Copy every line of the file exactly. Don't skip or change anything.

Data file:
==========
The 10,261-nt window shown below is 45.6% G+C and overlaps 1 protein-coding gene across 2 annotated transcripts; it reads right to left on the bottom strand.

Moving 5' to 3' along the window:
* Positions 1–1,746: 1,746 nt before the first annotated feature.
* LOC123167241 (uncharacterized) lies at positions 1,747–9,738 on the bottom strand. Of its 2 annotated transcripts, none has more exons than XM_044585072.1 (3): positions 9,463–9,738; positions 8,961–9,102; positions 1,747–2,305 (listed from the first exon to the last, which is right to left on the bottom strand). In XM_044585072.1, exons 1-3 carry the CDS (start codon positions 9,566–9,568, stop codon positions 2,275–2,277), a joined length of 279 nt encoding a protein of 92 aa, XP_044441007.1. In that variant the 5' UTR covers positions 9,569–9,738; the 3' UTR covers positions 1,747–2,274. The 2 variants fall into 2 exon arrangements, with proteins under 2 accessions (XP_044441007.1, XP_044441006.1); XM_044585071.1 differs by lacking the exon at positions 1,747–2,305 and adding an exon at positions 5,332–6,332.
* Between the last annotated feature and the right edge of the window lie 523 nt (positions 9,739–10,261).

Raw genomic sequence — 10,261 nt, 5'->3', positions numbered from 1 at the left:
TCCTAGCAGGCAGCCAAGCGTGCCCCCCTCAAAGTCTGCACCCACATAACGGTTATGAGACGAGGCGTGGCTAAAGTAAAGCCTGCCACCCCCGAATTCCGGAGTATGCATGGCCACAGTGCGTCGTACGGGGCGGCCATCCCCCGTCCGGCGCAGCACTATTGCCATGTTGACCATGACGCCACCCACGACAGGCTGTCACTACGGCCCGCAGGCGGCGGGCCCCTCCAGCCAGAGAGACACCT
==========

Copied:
The 10,261-nt window shown below is 45.6% G+C and overlaps 1 protein-coding gene across 2 annotated transcripts; it reads right to left on the bottom strand.

Moving 5' to 3' along the window:
* Positions 1–1,746: 1,746 nt before the first annotated feature.
* LOC123167241 (uncharacterized) lies at positions 1,747–9,738 on the bottom strand. Of its 2 annotated transcripts, none has more exons than XM_044585072.1 (3): positions 9,463–9,738; positions 8,961–9,102; positions 1,747–2,305 (listed from the first exon to the last, which is right to left on the bottom strand). In XM_044585072.1, exons 1-3 carry the CDS (start codon positions 9,566–9,568, stop codon positions 2,275–2,277), a joined length of 279 nt encoding a protein of 92 aa, XP_044441007.1. In that variant the 5' UTR covers positions 9,569–9,738; the 3' UTR covers positions 1,747–2,274. The 2 variants fall into 2 exon arrangements, with proteins under 2 accessions (XP_044441007.1, XP_044441006.1); XM_044585071.1 differs by lacking the exon at positions 1,747–2,305 and adding an exon at positions 5,332–6,332.
* Between the last annotated feature and the right edge of the window lie 523 nt (positions 9,739–10,261).

Raw genomic sequence — 10,261 nt, 5'->3', positions numbered from 1 at the left:
TCCTAGCAGGCAGCCAAGCGTGCCCCCCTCAAAGTCTGCACCCACATAACGGTTATGAGACGAGGCGTGGCTAAAGTAAAGCCTGCCACCCCCGAATTCCGGAGTATGCATGGCCACAGTGCGTCGTACGGGGCGGCCATCCCCCGTCCGGCGCAGCACTATTGCCATGTTGACCATGACGCCACCCACGACAGGCTGTCACTACGGCCCGCAGGCGGCGGGCCCCTCCAGCCAGAGAGACACCT